What exactly does the labour cost entail? Paying the workers and supervisors who make things happen. These workers and supervisors are all Zimbabwean citizens. Here is your first absurdity: if you run a Zimbabwean company and you have Zimbabwean workers, why do you find yourself in a situation where you have to pay salaries in United States dollars? Mind you, this is a transaction between a Zimbabwean employer and a Zimbabwean workforce.

The ridiculous scenario does not end there. Once the sawmill owner has paid salaries in US dollars, the worker takes the pay and goes to a neighbouring village where he will buy a chicken for relish. He is buying the bird from a peasant family. These are free-range chickens which feed on insects, plants and the occasional morsel of isitshwala/sadza. The sawmill worker - let’s call him Mike the lumberjack - forks out US$4 for the “road runner” chicken. Once again, keep your eye on the currency being used. The medium of exchange is the US dollar. The setting is deep in the forbidding forests of Lupane, a staggering 12 000 kilometres away from the hot press of the US Bureau of Engraving and Printing which churns out the banknotes.

Mike gets his favourite relish.The seller of the “chicken makhaya” now has US$5 securely stored in her grimy doek. She remembers that she needs some sugar for her tea. Off she goes to the nearest general dealer’s store where she buys a packet of sugar for US$3. The sugar is made from cane grown in the southeast Lowveld. Again, you notice that the medium of exchange is the US dollar. This is a product made in Zimbabwe by Zimbabwean workers for Zimbabwean consumers. For crying out loud, where does the US dollar come in? The shocking absurdity of a Zimbabwean existence!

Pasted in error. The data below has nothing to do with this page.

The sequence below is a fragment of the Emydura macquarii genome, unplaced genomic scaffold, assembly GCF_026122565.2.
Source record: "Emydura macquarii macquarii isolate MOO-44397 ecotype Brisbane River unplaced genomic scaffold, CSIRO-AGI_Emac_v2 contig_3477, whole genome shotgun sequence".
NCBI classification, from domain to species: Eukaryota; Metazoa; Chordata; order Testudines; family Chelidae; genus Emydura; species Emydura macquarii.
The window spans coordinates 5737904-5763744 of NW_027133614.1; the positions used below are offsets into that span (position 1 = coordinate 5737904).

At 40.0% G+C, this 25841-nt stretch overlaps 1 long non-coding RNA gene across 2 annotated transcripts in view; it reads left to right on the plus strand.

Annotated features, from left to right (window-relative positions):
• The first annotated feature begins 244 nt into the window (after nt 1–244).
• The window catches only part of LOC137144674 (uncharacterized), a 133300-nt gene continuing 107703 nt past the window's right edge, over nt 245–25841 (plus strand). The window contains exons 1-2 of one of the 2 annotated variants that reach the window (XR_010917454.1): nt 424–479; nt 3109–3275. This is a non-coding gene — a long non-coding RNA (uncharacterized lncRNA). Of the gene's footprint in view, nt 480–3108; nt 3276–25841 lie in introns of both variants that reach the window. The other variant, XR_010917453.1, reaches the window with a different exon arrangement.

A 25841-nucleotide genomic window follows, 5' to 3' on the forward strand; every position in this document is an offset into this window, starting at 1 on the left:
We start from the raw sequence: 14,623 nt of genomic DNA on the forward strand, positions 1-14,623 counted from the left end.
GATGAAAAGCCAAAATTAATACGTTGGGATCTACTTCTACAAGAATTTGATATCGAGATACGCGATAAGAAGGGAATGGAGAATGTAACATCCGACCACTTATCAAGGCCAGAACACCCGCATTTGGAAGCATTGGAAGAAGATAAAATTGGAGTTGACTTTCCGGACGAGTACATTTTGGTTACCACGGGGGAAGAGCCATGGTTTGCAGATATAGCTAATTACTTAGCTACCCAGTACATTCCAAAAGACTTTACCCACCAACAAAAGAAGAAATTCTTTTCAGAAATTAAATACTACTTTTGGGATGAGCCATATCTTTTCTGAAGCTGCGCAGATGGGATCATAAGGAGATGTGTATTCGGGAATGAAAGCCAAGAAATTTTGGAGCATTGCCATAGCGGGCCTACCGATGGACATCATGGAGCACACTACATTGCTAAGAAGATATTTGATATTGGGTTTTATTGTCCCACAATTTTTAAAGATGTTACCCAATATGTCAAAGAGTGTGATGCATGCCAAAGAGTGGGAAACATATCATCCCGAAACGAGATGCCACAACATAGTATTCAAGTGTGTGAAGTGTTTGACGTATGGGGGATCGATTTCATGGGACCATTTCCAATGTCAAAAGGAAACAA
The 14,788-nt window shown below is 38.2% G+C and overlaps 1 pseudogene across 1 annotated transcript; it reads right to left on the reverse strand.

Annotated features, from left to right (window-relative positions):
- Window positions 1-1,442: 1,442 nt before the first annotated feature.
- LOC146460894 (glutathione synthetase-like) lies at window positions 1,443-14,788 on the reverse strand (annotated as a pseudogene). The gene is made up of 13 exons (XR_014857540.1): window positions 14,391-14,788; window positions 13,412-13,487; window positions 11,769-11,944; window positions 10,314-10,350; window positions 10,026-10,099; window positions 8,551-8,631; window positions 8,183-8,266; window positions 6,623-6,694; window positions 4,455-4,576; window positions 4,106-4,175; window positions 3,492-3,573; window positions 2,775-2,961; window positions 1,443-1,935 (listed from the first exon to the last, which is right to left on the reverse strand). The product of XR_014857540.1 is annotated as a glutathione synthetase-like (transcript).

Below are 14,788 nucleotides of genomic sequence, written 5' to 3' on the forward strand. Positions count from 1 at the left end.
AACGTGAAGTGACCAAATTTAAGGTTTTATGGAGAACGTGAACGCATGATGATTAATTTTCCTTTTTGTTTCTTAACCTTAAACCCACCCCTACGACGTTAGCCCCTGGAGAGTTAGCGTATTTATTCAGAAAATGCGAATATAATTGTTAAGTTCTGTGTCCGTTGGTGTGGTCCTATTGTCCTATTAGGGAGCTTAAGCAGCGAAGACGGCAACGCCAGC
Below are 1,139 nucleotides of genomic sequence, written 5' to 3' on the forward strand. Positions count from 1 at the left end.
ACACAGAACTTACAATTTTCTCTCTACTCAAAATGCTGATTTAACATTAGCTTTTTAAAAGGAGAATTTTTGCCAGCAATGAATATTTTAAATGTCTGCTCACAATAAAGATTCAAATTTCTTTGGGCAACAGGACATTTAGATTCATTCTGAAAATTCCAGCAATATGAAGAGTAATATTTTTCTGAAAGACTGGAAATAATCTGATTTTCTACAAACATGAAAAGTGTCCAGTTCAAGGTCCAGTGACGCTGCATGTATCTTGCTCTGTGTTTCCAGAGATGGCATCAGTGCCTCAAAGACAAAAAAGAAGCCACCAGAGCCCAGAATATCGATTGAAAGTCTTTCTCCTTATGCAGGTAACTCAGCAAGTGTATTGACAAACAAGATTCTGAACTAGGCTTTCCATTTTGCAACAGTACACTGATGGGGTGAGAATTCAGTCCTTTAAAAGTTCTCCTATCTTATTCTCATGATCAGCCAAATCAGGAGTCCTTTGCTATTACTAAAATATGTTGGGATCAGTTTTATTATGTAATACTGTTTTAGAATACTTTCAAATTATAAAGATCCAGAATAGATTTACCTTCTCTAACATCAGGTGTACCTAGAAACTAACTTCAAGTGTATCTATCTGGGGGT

There are more than 60 countries which do not mint a national currency of their own. The figure may seem quite large, but do not be fooled.

Apart from nations that belong to monetary unions such as the Eurozone and therefore do not have sovereign currencies, most of the countries which do not have their own national currencies are small island nations with no economic clout whatsoever. How Zimbabwe joined the ranks of these forsaken islands is a story that is already in the public domain. But how Zimbabweans have connived to remain in that currency-less category is a scandalous tale that should jolt us out of our collective slumber before it is too late and in the national interest. After all, this proud nation is no midget in the economic arena. This stretch of land between the Zambezi and the Limpopo has been described as a vital part of “the Persian Gulf of precious minerals”. Surely, that must count for something.